GOMA, Democratic Republic of Congo — In a startling development yesterday, Congolese rebel leader Bosco Ntaganda turned up unannounced at the U.S. embassy in Kigali, Rwanda, asking to be transferred to the International Criminal Court. Wanted by the ICC since 2006, Ntaganda, who is known as “The Terminator” for his ruthless tactics, including recruitment of child soldiers, murder, and sexual slavery, has been elusive ever since international pressure mounted for his arrest in early 2012. Protecting Ntaganda and his lucrative links to eastern Congo’s illicit minerals trade is seen as a key rationale behind the M23 mutiny in April 2012.
What might explain his decision? Ntaganda, a Congolese Tutsi born in Rwanda, once served in the Rwandan army alongside now Rwandan President Paul Kagame and is implicated by the United Nations Group of Experts to have maintained links to Kagame's government through various roles commanding rebel groups in eastern Congo. But as this connection proved increasingly awkward for Kigali, Ntaganda’s decision to go underground suggests he questioned the strength of that loyalty. Ntaganda would have considered all his options before deciding to turn himself in to the U.S. embassy, so he may have felt his best chance for survival was to surrender to people he believes can ensure his safety.
Ntaganda's decision to surrender is a consequence of a profound crisis within M23. During recent weeks, the group has been consumed by infighting. Early Saturday morning, Ntaganda’s rival in the M23 and leader of its competing faction, Sultani Makenga, seized control of the town of Kibumba, 30 km north of the provincial capital of Goma, from Ntaganda’s forces. Ntaganda's political head, Jean-Marie Runiga, fled into neighboring Rwanda with over 700 combatants, where Rwandan authorities said they have been detained. Two eyewitnesses at the Congo-Rwandan border crossing in Kibumbu told the Enough Project that they had seen Ntaganda cross into Rwanda along with his affiliates Col. Muhire, Col. Seraphin Mirindi, Innocent Zimurinda (allegedly wounded and carried on a soldier’s back).
While all eyes will now be on the fate of Ntaganda, the handling of his affiliates will also have a significant impact on efforts to stabilize eastern Congo. The United States government and the United Nations Security Council have enacted sanctions on Runiga, Ngaruye, Kaïna, Zimurinda. The U.N. Framework agreement signed by regional heads of state in Addis Ababa three weeks ago should obligate Rwanda to break with its tradition of providing a safe haven for people wanted in eastern Congo, such as Col. Jules Mutebutsi and General Laurent Nkunda. Rwanda must comply with Congolese and international efforts to prosecute all Congo war criminals in refuge on its territory. Kinshasa has already requested Rwanda to extradite Runiga, who, in turn, requested for Rwandan authorities to deport him to Uganda.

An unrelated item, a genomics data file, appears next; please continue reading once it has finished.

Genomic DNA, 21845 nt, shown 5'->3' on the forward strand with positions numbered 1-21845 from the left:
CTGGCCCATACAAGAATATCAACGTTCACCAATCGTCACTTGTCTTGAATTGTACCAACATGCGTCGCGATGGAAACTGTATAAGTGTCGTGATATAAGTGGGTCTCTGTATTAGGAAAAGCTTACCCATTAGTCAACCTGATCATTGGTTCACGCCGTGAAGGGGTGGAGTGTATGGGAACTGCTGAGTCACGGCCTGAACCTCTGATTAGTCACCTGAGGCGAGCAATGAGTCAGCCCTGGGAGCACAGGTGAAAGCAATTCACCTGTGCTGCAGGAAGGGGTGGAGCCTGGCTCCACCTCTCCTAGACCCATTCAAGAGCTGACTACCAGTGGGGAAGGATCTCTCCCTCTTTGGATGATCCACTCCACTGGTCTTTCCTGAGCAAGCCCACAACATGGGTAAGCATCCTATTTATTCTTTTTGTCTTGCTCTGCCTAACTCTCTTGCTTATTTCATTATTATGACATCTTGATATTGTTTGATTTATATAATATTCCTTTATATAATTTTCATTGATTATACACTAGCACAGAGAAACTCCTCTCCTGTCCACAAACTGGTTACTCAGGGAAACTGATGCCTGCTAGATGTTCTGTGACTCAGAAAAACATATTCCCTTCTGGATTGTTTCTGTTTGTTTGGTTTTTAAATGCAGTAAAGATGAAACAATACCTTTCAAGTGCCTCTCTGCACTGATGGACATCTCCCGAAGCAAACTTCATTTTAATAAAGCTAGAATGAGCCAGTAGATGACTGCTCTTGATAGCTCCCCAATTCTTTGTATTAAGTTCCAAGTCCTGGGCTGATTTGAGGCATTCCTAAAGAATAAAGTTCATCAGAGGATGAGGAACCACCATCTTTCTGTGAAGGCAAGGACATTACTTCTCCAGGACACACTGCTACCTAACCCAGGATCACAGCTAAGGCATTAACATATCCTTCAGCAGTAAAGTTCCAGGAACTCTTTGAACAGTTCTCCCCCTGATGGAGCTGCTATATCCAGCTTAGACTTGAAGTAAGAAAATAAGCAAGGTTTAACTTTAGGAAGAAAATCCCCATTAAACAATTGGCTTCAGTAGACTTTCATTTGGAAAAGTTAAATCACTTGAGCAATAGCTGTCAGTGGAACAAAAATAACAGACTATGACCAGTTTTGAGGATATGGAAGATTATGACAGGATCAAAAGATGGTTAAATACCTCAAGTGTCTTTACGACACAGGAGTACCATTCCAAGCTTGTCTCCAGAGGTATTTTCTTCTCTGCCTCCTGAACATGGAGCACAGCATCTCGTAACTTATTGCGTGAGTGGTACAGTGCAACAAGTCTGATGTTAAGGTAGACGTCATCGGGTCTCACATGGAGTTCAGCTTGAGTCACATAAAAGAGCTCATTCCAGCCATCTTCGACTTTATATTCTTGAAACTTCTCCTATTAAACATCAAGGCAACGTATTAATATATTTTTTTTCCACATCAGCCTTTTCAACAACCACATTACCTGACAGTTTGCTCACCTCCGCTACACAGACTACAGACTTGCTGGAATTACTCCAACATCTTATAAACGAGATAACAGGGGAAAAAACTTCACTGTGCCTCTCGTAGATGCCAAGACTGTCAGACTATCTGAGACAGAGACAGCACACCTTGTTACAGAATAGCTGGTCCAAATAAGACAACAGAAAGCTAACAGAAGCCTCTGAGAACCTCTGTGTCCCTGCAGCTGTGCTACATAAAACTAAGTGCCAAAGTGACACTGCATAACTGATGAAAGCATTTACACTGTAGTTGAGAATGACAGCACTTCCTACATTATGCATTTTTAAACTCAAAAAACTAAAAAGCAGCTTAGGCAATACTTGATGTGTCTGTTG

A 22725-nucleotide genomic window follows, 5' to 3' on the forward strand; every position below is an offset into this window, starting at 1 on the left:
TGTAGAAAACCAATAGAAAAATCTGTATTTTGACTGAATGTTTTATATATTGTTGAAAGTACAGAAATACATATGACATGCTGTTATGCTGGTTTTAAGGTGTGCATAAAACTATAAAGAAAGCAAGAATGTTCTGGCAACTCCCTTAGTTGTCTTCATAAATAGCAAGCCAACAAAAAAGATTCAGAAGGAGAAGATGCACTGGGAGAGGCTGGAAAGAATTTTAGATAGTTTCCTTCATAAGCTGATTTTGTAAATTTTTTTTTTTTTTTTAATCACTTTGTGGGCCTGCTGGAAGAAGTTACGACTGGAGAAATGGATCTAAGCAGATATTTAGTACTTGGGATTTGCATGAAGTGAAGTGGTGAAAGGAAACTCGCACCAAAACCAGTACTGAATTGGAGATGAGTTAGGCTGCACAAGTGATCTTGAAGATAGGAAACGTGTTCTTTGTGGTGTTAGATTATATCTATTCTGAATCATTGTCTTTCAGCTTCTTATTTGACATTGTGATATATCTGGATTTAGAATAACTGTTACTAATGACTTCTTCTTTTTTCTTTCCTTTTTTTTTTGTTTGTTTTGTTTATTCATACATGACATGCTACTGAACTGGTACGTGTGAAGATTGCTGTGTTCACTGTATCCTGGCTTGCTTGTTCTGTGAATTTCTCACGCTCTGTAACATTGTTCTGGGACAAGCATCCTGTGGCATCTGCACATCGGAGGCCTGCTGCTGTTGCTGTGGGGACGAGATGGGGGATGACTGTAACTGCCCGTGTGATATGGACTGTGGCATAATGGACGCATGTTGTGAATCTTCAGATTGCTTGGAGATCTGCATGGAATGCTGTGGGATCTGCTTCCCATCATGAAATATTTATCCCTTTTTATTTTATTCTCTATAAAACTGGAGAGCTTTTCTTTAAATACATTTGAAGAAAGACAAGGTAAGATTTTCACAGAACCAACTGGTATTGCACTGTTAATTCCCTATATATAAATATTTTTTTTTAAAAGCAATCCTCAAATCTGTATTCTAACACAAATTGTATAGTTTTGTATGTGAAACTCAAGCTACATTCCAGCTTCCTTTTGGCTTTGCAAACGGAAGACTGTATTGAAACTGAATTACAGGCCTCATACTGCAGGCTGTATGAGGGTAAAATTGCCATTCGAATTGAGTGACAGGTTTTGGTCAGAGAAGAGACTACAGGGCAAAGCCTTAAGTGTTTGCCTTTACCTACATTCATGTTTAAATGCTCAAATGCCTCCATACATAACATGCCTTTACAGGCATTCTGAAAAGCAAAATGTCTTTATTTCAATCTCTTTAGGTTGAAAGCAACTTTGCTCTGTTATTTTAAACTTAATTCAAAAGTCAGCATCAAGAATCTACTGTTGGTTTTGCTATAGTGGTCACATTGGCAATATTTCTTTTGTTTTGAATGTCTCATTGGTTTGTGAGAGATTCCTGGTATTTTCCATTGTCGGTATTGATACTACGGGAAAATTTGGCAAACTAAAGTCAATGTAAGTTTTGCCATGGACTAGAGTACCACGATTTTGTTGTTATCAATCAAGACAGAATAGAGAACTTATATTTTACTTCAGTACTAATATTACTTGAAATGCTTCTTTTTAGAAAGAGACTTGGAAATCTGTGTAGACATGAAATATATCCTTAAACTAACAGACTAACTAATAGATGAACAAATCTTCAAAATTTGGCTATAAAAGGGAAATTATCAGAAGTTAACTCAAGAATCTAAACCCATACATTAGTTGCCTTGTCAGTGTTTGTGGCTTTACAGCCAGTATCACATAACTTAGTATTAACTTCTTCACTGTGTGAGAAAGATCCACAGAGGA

Rwanda’s potential role in the surrender of Ntaganda and cooperation in holding the others accountable is still unclear. Col. Olivier Hamuli, spokesman for Congo's army in North Kivu, asked: "Is it an arrest or are they hiding him [Runiga] away?" If Runiga is extradited to Kinshasa, Congolese authorities must provide for a fair trial and not set suspects free in exchange for a temporary ‘peace’ deal with the M23.
What implications does Ntaganda’s surrender and M23 infighting have for the peace talks currently held between the government of Congo and the M23 in Kampala, Uganda? As of yesterday, the talks are suspended for a week but until they resume, uncertainty prevails.
In pursuing further peace talks with the M23—and seeing the potential end of the group suddenly close at hand—Kinshasa must not settle for a shady deal with a wanted war criminal such as Sultani Makenga or offer him amnesty.
Photo: Bosco Ntaganda (AP)